"It will come as no surprise to anybody to know that I support the traditional definition of marriage as a union of one man and one woman to the exclusion of all others, as expressed in our traditional common law," says Harper. "I believe that this definition of marriage has served society well, has stood the test of time, and is in fact a foundational institution of society."

Again more half-truths from this sleazy tactician. Harper is only quoting a part of the common law definition of marriage. He ignores a portion of the 1866 Hyde definition that said "in Christendom" and "for life", because he knows that our society is not a Christian theocracy, and divorce is now legal. Harper's definition of marriage has not "stood the test of time", as discussed during our marriage case.

"In my view," says the blind faith of Harper,"the onus is on those who want to overturn such a fundamental social institution to prove that it is absolutely necessary, that there is no other compromise that can respect the rights of same sex couples while still preserving one of the cornerstones of our society and its many cultures."

Well, gays and lesbians have more than fulfilled the "onus" by winning case after case in province after province. We won and opponents of equality like Harper lost, denials notwithstanding.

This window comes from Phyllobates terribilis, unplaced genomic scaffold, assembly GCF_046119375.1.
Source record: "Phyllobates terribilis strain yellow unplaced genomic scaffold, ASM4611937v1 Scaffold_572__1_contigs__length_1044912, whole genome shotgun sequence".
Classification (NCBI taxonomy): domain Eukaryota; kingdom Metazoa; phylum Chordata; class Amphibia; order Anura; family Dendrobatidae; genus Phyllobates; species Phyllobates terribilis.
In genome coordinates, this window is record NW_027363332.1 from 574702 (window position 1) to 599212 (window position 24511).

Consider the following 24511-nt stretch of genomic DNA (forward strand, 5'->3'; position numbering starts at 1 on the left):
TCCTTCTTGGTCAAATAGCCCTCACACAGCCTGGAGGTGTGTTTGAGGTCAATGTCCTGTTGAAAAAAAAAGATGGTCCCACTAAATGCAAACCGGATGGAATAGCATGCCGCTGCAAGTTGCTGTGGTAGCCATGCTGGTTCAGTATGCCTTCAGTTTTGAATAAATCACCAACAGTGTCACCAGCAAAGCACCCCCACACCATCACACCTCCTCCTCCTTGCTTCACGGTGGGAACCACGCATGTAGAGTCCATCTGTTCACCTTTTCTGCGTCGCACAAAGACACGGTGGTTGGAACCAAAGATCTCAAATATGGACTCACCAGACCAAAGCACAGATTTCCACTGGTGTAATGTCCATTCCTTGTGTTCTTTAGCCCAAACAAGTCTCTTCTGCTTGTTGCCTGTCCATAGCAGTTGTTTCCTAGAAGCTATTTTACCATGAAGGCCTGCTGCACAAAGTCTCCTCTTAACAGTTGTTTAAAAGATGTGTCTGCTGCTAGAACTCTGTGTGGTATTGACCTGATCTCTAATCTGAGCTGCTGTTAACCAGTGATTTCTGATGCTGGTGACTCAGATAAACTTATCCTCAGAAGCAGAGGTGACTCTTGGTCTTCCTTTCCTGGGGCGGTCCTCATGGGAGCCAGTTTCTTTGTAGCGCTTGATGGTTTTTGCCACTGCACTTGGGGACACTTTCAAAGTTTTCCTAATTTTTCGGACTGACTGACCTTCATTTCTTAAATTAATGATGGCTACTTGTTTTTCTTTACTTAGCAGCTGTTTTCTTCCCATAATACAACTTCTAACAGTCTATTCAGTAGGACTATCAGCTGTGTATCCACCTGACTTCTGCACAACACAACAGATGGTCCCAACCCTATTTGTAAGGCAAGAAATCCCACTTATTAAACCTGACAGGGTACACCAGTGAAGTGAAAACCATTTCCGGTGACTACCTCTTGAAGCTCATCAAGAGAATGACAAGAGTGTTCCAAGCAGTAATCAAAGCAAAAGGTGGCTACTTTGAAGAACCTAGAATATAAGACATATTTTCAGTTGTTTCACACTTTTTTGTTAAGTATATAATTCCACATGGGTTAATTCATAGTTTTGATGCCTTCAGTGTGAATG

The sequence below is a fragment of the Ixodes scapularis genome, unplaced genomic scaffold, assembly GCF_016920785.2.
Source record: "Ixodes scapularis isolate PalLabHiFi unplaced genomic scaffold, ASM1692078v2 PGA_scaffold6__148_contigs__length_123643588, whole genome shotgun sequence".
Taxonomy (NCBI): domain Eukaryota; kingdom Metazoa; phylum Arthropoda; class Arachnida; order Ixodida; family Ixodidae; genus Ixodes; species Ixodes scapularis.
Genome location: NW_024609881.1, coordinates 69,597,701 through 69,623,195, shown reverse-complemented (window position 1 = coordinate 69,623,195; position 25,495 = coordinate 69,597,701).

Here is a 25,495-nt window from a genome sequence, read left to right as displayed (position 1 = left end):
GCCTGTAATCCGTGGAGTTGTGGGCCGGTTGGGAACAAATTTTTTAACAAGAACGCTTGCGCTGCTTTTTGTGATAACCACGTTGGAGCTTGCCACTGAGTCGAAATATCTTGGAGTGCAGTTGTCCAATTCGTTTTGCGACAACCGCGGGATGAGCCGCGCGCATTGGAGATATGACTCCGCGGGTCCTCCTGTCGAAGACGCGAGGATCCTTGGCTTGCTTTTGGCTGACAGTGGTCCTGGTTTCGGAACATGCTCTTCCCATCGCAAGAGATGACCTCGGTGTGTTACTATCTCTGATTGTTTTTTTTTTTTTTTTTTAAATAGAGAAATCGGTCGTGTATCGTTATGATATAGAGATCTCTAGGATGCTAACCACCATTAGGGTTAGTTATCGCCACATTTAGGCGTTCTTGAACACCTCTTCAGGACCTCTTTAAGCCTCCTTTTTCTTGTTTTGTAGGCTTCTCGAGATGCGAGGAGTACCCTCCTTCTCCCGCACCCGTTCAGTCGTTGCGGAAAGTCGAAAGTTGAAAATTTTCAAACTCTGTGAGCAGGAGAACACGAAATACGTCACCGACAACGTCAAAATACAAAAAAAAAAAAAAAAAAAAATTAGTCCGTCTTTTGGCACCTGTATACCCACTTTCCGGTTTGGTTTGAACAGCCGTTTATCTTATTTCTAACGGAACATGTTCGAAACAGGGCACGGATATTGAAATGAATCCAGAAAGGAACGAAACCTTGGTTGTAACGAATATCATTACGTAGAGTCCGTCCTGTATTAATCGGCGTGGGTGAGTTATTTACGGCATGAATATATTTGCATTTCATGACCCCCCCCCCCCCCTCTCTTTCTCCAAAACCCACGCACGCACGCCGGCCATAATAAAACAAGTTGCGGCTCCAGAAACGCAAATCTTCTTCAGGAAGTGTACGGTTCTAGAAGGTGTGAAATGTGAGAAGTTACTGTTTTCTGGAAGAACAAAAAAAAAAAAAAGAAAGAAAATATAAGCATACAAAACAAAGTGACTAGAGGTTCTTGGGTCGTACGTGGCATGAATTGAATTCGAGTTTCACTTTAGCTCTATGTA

Egads! It's Egan again!  Haper doesn't get it.But Harper ludicrously prefers to overlook these many victories. Instead, he relies on more half-truths, such as a minority opinion (which he fails to identify as such).

"In a similar vein," Harper says of his half-truths, "former Supreme Court Justice Gérard La Forest, speaking on behalf of four judges [he fails to mention that there were five other judges with a different view] in the majority [wrong - 4 judges makes a minority in a bench of nine] in the Egan decision, the last case by the way where the Supreme Court addressed the definition of marriage ..."

Our marriage case successfully discredited the bizarre tactic of clinging to a minority court opinion. Harper maintains this approach either because he's intellectually lazy or dishonest. In addition, beside the fact Harper quotes from a non-binding minority decision, he also ignores the fact that M v. H, a subsequent case, more expressly supported the rights of gays and lesbians to be spouses of one another, with all the rights and obligations, goods and goals.

"The hypocrisy and intellectual dishonesty of the government and some of its members at this point is frankly staggering," says Harper.

If Harper was not blinded by his own denial (or ambitions) this statement would be funny, instead of outrageous and disingenuous. Harper seems to think the voter is a bigger fool than he is.

RDPs must not be used to as a separate regime for gays and lesbians.  CLICK to read an editorial written by Kevin Bourassa and Joe VarnellHarper's suggestion is to set Canada back 50 years to when society was still debating the now-discredited idea (see the 1953 case Brown v. Board of Education) of segregation through a separate-but-equal scheme, by creating a recognition regime, like registered domestic partnerships, for gays and lesbians. He ignores that this is an unacceptable solution, already discredited by the jurisprudence, and he ignores the fact that the definition of marriage has already been changed to include gays and lesbians.

Harper is at the barricades, while gays and lesbians have already been to the alter or city hall, and we're now getting on with our lives as full and equal citizens. He's only playing with himself. What a wanker.